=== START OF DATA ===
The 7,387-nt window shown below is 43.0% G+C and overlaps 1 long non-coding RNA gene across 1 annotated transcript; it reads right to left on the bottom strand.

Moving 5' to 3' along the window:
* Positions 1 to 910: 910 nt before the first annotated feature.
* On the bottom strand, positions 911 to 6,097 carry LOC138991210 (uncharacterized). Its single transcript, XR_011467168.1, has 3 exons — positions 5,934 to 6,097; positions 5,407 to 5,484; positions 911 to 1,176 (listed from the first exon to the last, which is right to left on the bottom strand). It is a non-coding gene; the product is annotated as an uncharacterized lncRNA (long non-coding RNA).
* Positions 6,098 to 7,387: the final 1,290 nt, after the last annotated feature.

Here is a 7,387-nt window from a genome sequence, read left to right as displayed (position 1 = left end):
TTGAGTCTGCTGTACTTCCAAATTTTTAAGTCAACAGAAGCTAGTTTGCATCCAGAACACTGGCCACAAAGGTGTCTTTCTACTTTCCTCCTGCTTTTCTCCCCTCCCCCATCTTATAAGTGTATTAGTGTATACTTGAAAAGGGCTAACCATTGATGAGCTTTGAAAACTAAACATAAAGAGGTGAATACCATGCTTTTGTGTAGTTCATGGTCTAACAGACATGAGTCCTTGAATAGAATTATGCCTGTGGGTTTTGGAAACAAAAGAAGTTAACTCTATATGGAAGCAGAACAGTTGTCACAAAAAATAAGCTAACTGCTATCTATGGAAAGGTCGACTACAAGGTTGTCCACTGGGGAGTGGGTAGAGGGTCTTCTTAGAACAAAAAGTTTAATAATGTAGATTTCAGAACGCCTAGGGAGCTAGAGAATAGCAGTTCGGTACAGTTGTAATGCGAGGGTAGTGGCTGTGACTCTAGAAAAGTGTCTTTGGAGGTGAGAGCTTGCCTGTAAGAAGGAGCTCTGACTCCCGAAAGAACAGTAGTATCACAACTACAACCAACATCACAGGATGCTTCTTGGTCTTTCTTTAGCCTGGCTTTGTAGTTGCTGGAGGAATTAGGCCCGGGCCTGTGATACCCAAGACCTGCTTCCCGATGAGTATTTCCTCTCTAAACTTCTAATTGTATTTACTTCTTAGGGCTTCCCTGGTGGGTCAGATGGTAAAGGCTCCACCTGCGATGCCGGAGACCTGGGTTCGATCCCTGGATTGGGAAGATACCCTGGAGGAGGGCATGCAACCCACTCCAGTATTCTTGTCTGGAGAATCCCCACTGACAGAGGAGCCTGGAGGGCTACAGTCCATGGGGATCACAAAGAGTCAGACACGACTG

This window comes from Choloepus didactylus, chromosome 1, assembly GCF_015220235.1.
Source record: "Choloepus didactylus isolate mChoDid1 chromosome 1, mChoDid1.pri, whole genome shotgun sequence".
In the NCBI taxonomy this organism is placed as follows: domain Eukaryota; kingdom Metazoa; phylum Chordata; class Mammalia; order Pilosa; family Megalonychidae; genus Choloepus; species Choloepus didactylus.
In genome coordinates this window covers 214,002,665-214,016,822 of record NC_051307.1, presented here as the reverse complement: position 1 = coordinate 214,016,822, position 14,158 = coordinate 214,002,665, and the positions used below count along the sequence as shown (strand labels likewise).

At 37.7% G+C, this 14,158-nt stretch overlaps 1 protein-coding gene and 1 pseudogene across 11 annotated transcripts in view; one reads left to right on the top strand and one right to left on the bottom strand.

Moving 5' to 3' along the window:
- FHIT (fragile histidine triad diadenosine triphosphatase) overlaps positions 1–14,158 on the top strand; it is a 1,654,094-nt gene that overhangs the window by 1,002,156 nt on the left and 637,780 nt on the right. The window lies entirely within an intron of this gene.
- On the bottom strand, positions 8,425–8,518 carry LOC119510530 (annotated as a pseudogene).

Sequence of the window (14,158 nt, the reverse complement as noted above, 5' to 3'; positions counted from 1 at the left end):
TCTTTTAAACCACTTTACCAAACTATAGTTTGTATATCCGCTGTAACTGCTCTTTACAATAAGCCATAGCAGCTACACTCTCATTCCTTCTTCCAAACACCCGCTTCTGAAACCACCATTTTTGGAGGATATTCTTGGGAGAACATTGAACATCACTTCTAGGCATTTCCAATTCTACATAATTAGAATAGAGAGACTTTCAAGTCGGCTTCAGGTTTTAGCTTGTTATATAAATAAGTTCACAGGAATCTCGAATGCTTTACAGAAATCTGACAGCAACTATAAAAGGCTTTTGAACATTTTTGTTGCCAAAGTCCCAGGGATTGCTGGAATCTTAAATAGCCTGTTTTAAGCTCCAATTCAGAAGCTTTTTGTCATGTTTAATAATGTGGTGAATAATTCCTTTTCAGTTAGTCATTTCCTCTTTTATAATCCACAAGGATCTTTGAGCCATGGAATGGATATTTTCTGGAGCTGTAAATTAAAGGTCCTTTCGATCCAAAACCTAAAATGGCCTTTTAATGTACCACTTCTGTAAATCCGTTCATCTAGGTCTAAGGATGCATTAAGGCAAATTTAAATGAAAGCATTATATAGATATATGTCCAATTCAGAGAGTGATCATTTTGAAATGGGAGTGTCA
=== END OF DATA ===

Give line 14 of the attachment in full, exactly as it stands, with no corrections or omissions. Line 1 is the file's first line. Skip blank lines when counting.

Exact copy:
- FHIT (fragile histidine triad diadenosine triphosphatase) overlaps positions 1–14,158 on the top strand; it is a 1,654,094-nt gene that overhangs the window by 1,002,156 nt on the left and 637,780 nt on the right. The window lies entirely within an intron of this gene.